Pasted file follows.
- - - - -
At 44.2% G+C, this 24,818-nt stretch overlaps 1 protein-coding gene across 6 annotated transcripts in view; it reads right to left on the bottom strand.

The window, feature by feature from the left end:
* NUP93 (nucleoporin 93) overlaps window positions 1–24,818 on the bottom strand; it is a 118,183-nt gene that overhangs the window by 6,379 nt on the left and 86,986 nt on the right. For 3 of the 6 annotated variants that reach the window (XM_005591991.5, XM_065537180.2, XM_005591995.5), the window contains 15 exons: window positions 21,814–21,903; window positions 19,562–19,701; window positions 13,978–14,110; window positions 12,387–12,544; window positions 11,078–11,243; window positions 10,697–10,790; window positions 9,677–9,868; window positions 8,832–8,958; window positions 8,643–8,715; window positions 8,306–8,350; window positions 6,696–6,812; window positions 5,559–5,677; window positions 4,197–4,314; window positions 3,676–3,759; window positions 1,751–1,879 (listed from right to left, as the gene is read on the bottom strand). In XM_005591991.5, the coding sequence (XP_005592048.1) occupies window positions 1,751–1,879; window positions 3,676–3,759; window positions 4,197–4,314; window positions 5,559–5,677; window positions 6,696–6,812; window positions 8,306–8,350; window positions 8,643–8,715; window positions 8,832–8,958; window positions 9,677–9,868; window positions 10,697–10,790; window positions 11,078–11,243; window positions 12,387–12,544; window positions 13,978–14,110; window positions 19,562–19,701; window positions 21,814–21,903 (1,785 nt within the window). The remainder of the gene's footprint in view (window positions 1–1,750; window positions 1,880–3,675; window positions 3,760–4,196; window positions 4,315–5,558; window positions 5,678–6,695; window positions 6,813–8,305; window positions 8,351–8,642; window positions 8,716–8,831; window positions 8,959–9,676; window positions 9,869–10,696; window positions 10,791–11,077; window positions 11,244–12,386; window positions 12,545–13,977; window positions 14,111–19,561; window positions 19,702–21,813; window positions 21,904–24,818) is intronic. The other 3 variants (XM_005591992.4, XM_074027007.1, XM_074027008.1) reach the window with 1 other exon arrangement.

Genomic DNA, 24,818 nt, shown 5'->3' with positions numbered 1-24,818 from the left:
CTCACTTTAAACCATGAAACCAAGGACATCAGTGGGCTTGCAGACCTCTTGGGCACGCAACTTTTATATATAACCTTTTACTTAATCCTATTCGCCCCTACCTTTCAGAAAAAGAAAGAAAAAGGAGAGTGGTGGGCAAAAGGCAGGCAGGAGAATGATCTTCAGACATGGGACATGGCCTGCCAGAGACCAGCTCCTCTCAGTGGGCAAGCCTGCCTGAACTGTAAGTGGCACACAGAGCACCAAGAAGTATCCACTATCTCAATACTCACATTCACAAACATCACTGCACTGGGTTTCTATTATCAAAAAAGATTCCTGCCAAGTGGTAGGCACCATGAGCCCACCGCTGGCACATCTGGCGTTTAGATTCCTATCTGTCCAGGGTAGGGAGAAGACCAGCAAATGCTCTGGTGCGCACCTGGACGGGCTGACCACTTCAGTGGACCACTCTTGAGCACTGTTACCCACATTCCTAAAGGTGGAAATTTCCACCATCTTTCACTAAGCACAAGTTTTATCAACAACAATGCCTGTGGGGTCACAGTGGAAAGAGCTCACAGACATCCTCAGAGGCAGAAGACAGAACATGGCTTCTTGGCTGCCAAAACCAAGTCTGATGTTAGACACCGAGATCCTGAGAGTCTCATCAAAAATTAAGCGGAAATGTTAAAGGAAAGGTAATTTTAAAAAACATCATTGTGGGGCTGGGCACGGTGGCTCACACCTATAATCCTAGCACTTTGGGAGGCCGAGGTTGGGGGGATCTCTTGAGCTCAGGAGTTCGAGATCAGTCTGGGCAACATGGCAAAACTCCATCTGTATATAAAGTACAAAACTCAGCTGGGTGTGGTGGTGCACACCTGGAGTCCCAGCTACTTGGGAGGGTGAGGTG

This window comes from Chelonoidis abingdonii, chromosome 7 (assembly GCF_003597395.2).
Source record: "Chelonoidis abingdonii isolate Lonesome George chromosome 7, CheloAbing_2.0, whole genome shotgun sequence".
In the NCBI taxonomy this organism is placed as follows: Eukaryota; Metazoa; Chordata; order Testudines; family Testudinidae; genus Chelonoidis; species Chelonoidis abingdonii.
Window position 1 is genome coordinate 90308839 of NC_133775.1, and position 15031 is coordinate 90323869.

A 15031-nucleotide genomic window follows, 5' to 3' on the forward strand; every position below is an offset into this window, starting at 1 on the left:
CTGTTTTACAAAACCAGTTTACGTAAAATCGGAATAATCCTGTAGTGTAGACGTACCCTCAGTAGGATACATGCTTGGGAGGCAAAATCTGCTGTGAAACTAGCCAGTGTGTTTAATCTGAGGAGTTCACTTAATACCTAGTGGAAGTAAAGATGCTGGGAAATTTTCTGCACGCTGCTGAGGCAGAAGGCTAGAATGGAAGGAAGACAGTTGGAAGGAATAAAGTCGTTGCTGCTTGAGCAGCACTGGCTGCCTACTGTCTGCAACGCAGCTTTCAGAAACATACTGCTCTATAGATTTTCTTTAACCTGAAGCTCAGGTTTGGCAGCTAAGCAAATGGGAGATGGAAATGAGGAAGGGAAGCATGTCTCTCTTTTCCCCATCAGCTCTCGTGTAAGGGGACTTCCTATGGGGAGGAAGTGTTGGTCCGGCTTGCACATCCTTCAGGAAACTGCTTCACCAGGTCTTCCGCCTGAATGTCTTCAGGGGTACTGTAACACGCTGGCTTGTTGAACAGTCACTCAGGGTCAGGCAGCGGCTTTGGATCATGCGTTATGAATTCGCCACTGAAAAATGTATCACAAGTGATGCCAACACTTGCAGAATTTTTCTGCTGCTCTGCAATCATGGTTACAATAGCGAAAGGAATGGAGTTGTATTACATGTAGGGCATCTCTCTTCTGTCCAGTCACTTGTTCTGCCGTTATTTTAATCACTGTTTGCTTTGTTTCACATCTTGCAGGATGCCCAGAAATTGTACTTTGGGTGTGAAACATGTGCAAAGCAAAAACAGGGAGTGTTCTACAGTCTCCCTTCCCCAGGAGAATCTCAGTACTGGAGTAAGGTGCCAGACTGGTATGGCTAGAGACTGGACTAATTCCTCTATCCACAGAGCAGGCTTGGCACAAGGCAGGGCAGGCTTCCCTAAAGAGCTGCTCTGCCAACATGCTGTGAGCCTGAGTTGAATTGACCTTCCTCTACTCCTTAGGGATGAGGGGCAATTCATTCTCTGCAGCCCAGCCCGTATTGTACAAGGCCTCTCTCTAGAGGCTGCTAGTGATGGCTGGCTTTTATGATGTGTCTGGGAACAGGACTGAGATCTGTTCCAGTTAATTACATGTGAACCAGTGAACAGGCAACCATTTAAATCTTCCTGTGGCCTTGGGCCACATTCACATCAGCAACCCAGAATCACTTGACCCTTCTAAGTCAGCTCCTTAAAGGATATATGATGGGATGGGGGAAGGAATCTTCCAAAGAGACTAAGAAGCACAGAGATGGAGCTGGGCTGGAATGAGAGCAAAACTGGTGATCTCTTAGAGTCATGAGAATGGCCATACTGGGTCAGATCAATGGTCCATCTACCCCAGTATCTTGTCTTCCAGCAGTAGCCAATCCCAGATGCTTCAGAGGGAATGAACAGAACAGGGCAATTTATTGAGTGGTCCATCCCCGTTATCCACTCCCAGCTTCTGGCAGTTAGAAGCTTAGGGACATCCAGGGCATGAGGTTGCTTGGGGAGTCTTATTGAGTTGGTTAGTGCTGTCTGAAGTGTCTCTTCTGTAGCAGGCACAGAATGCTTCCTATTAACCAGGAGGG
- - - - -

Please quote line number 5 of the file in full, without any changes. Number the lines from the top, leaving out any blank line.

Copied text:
CTCACTTTAAACCATGAAACCAAGGACATCAGTGGGCTTGCAGACCTCTTGGGCACGCAACTTTTATATATAACCTTTTACTTAATCCTATTCGCCCCTACCTTTCAGAAAAAGAAAGAAAAAGGAGAGTGGTGGGCAAAAGGCAGGCAGGAGAATGATCTTCAGACATGGGACATGGCCTGCCAGAGACCAGCTCCTCTCAGTGGGCAAGCCTGCCTGAACTGTAAGTGGCACACAGAGCACCAAGAAGTATCCACTATCTCAATACTCACATTCACAAACATCACTGCACTGGGTTTCTATTATCAAAAAAGATTCCTGCCAAGTGGTAGGCACCATGAGCCCACCGCTGGCACATCTGGCGTTTAGATTCCTATCTGTCCAGGGTAGGGAGAAGACCAGCAAATGCTCTGGTGCGCACCTGGACGGGCTGACCACTTCAGTGGACCACTCTTGAGCACTGTTACCCACATTCCTAAAGGTGGAAATTTCCACCATCTTTCACTAAGCACAAGTTTTATCAACAACAATGCCTGTGGGGTCACAGTGGAAAGAGCTCACAGACATCCTCAGAGGCAGAAGACAGAACATGGCTTCTTGGCTGCCAAAACCAAGTCTGATGTTAGACACCGAGATCCTGAGAGTCTCATCAAAAATTAAGCGGAAATGTTAAAGGAAAGGTAATTTTAAAAAACATCATTGTGGGGCTGGGCACGGTGGCTCACACCTATAATCCTAGCACTTTGGGAGGCCGAGGTTGGGGGGATCTCTTGAGCTCAGGAGTTCGAGATCAGTCTGGGCAACATGGCAAAACTCCATCTGTATATAAAGTACAAAACTCAGCTGGGTGTGGTGGTGCACACCTGGAGTCCCAGCTACTTGGGAGGGTGAGGTG